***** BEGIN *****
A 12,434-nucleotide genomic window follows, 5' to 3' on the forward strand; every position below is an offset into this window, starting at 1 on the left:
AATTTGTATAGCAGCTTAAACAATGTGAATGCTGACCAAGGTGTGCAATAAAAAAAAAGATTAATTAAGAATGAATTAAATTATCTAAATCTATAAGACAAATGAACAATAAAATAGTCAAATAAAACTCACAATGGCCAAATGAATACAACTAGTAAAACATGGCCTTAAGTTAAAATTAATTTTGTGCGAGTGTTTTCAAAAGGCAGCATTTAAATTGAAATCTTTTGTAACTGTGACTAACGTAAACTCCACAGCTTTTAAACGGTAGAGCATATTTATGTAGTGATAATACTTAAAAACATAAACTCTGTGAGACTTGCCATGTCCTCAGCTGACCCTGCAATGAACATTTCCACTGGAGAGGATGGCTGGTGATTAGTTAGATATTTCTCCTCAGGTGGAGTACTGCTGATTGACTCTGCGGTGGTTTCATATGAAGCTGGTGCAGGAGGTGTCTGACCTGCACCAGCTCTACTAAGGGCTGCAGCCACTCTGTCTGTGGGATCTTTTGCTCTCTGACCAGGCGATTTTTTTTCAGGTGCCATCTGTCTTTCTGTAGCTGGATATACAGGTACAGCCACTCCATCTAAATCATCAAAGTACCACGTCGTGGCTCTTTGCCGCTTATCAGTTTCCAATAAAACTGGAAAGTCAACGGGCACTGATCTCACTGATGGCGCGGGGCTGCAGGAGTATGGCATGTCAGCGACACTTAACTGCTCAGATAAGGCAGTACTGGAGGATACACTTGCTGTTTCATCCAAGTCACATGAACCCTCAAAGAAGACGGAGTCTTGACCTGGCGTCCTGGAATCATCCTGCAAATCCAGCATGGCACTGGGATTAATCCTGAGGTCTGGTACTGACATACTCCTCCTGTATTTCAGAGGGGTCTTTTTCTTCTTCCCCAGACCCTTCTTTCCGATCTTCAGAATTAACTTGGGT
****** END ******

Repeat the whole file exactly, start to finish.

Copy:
A 12,434-nucleotide genomic window follows, 5' to 3' on the forward strand; every position below is an offset into this window, starting at 1 on the left:
AATTTGTATAGCAGCTTAAACAATGTGAATGCTGACCAAGGTGTGCAATAAAAAAAAAGATTAATTAAGAATGAATTAAATTATCTAAATCTATAAGACAAATGAACAATAAAATAGTCAAATAAAACTCACAATGGCCAAATGAATACAACTAGTAAAACATGGCCTTAAGTTAAAATTAATTTTGTGCGAGTGTTTTCAAAAGGCAGCATTTAAATTGAAATCTTTTGTAACTGTGACTAACGTAAACTCCACAGCTTTTAAACGGTAGAGCATATTTATGTAGTGATAATACTTAAAAACATAAACTCTGTGAGACTTGCCATGTCCTCAGCTGACCCTGCAATGAACATTTCCACTGGAGAGGATGGCTGGTGATTAGTTAGATATTTCTCCTCAGGTGGAGTACTGCTGATTGACTCTGCGGTGGTTTCATATGAAGCTGGTGCAGGAGGTGTCTGACCTGCACCAGCTCTACTAAGGGCTGCAGCCACTCTGTCTGTGGGATCTTTTGCTCTCTGACCAGGCGATTTTTTTTCAGGTGCCATCTGTCTTTCTGTAGCTGGATATACAGGTACAGCCACTCCATCTAAATCATCAAAGTACCACGTCGTGGCTCTTTGCCGCTTATCAGTTTCCAATAAAACTGGAAAGTCAACGGGCACTGATCTCACTGATGGCGCGGGGCTGCAGGAGTATGGCATGTCAGCGACACTTAACTGCTCAGATAAGGCAGTACTGGAGGATACACTTGCTGTTTCATCCAAGTCACATGAACCCTCAAAGAAGACGGAGTCTTGACCTGGCGTCCTGGAATCATCCTGCAAATCCAGCATGGCACTGGGATTAATCCTGAGGTCTGGTACTGACATACTCCTCCTGTATTTCAGAGGGGTCTTTTTCTTCTTCCCCAGACCCTTCTTTCCGATCTTCAGAATTAACTTGGGT